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Monday, April 22, 2024

No time to lose for the European Commission to make plug-in hybrid CO2 emission values more realistic — and no need to wait!

A recent study by fellow colleagues visited and Fraunhofer ISI showed that CO2 Emissions Emissions of the average hybrid plug-in vehicle (PHEV) in Europe are two to four times higher than the official values ​​set during the type approval. The difference between the real world and CO2 Emission emissions are attributed to an erroneous assumption made in the EU (EU) type approval regulation regarding the frequency with which PHEV drivers will charge their vehicles, and therefore implicitly how often they will use the combustion engine while driving.

This is not just an interesting fact. This turns out to be a significant problem for EU climate policy. Not only PHEVs help manufacturers meet their CO2 Targets under EU regulations while making little contribution to real-world CO reduction2 Emissions. They are also subsidized by many member states as a seemingly alternative to conventional vehicles, which increases their sales numbers and exacerbates the damage to the climate that these vehicles actually cause.

The European Commission proposes to correct the current, overly optimistic assumptions in the use of PHEV in Upcoming version Of the type approval regulation, according to a presentation to the recently leaked member states. The good news is that real-world data on how actual PHEVs are driving has been documented from all vehicles since January 2021, and these data will be available soon to provide a solid basis for determining a more representative CO2 Emission values ​​during type approval. The bad news, however, is that the European Commission is hesitant to move quickly and is seriously considering postponing the amendment based on these figures until 2030, while rapid action is both possible and necessary.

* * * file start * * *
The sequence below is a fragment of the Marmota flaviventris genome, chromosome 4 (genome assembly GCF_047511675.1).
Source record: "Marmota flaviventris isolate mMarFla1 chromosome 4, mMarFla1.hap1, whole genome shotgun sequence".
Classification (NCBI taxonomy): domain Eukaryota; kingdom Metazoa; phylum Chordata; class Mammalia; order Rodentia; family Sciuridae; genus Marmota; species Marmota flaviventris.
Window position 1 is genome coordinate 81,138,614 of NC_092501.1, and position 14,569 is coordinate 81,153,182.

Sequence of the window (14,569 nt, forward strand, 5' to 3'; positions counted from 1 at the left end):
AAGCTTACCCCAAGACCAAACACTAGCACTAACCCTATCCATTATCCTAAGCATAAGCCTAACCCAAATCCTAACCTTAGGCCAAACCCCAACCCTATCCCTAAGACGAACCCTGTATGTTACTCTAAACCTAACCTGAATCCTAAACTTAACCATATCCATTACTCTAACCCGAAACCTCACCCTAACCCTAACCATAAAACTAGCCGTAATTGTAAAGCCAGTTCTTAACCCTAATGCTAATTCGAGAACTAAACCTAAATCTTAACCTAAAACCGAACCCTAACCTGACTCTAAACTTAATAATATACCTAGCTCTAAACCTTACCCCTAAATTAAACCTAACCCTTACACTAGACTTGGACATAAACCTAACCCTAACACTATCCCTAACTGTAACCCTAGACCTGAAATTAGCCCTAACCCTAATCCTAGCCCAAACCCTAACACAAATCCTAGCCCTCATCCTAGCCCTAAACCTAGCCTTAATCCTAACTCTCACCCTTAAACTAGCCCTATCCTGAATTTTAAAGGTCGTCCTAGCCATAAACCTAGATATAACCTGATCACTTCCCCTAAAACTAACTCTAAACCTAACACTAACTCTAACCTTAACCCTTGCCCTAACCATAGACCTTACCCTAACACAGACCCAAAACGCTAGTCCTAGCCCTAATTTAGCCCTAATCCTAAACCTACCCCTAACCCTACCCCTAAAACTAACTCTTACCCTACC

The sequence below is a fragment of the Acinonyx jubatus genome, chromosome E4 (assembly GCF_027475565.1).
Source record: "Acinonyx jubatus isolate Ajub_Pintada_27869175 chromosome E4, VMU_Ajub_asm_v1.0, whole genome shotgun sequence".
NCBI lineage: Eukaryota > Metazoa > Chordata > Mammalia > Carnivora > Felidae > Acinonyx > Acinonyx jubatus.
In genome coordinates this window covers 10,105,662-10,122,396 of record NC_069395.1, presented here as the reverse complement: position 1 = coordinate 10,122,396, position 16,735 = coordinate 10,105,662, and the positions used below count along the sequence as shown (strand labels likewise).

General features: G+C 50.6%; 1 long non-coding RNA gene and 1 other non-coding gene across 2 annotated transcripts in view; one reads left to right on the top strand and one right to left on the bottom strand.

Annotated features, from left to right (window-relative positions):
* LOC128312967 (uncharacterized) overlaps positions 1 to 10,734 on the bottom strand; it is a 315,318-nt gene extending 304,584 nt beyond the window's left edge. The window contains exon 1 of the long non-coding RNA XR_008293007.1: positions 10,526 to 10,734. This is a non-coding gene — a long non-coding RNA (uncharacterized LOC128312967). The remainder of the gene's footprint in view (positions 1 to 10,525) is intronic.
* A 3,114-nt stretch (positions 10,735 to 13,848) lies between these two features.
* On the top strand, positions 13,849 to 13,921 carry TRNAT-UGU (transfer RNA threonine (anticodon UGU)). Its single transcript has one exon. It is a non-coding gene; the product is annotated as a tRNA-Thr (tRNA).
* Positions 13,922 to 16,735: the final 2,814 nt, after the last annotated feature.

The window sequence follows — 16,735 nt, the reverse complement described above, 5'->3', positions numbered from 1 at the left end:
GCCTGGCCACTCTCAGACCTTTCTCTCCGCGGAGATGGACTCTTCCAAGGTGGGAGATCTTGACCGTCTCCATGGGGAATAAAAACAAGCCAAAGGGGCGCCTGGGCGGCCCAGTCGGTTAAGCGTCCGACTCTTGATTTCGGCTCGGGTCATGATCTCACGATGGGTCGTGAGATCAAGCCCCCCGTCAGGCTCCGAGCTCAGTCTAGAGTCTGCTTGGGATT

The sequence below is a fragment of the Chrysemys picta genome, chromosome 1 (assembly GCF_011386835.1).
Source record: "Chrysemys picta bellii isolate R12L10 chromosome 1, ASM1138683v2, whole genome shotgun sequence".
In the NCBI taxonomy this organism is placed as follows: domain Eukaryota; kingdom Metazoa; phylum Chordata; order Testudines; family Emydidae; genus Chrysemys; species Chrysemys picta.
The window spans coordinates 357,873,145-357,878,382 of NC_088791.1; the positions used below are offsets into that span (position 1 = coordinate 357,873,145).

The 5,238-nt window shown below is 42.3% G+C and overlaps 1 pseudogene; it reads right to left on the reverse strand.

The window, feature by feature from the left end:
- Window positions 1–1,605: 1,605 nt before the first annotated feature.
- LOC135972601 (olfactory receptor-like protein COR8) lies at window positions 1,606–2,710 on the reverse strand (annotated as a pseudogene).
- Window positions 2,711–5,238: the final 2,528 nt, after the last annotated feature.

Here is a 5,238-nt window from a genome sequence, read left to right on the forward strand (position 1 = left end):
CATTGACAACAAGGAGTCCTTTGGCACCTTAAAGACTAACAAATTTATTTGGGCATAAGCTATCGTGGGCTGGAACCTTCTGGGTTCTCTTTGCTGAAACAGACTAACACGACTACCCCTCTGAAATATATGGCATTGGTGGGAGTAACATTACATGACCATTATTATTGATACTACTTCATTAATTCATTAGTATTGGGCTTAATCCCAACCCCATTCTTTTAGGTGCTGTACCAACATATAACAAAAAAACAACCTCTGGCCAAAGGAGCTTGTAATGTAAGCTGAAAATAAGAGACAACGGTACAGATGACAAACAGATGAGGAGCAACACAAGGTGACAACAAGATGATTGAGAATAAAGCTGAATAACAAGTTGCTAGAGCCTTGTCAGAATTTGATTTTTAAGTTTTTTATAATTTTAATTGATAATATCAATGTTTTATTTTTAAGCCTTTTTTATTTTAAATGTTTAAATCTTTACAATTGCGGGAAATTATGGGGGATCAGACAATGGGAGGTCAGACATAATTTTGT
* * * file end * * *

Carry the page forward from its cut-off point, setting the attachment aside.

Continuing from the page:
To understand the situation, it is helpful to get some background story. Today’s procedure for approving type of PHEVs in the EU was developed in 2014, at a time when almost none of them have been sold yet. With no better data available, conventional vehicle-only combustion engine driving statistics were used to develop the procedure, and assumptions had to be made as to how the real-world use of PHEVs would be made. The 2020 study mentioned above showed that these assumptions were too optimistic. In particular, the analysis found that users charge their vehicles less frequently and also travel longer daily distances. But why is this a problem?

The 2014 assumptions were the basis for the development of a benefit factor that describes the share of the total distance that PHEV traveled using mainly power from the battery. The service factor is then used to calculate the official PHEV CO2 Emissions under the regulation. If a vehicle is charged less frequently and therefore travels less on the electric motor from the discount, the real-world service factor is lower than that used for type approval. Unrealistically high usage factors lead to approved vehicles emitting unrealistically low amounts of CO2.

A benefit factor that reflects the actual use of PHEV can ensure that the official CO2 Emission values ​​represent emissions during real-world activity. This will have some important benefits. The contribution of PHEVs to total CO2 Emissions can therefore be calculated for climate change more accurately. Member States can reallocate expenditures designed to subsidize climate change mitigation strategies away from cultivating PHEV sales that have little impact on CO reduction2 Emissions and towards more efficient measures. Member States will also recast sales tax revenue and property now lost due to taxes on PHEV CO2 Emissions are calculated according to official emission values ​​that are too low. And the official, famous CO2 Emission values ​​of ordinary vehicles and PHEVs will similarly represent their emissions in the real world, giving consumers an accurate basis on which to make informed purchasing decisions given the expected cost of ownership and the effects on climate change.